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Foreign Policy

National Brotherhood Week Comes to China

Apr 20 , 2011

Growing up, I could never get enough of the mathematician /humorist /lyricist Tom Lehrer. Even today, his songs sometimes pop into my head. And so it was that while watching the pageantry attending the BRICS summit this past week, Lehrer’s “National Brotherhood Week” came to mind.  It’s basically a riff on how all the peoples of the world, who actually don’t like each other much, come together for one week and make nice.

I think Lehrer could have been singing about Hainan.  Despite all the media proclaiming the arrival of a new united geopolitical force and the threat to established powers such as the United States, what I saw was a number of countries that are not particularly in political or economic sync, trying hard to get along. Yes, they agreed that Russia should join the WTO. Yes, they agreed that the international monetary system needed to reform and move away from a strict reliance on the dollar. And yes, they agreed that they should start trading using their own currencies.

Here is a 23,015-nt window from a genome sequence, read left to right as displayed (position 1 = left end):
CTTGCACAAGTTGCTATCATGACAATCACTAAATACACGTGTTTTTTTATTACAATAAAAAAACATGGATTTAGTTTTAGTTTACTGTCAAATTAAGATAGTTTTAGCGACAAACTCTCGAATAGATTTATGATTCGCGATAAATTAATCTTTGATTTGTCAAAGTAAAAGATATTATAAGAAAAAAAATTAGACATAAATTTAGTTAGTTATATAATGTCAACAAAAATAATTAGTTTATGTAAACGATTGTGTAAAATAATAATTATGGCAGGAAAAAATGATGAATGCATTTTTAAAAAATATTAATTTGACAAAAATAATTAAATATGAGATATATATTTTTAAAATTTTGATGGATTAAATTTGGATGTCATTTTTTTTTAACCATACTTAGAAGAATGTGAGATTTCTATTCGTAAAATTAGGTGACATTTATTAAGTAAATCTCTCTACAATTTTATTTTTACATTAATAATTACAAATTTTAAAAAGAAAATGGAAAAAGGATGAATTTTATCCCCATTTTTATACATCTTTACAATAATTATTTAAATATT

However, what they didn’t agree on was certainly as big a deal. India and Brazil don’t agree with China’s refusal to allow the renmenbi to float.  The fact that China wouldn’t allow the topic on the agenda of the summit can’t sit well with two of the world’s largest democracies, but at least the Brazilians got their two cents in at the G-20, where the Finance Minister criticized China on this very point.  The Indian Prime Minister almost didn’t show because of China’s policy on Kashmir, and, let’s face it, China isn’t going to support membership in the United Nations Security Council for India. And nobody likes the fact that China overwhelmingly imports commodities and not finished goods. That China then turns around and dumps those finished goods at subsidized prices back into the other BRICS just adds insults to injury.

In the end, the BRICS summit may turn out to be another example of what Tom Lehrer would see as passing for international politics: “Step up and shake the hand of someone you can’t stand, you can tolerate it if you try.”

Elizabeth C. Economy is  C.V. Starr Senior Fellow and Director for Asia Studies, an expert on Chinese domestic and foreign policy, and U.S.-China relations. Reprinted with permission.

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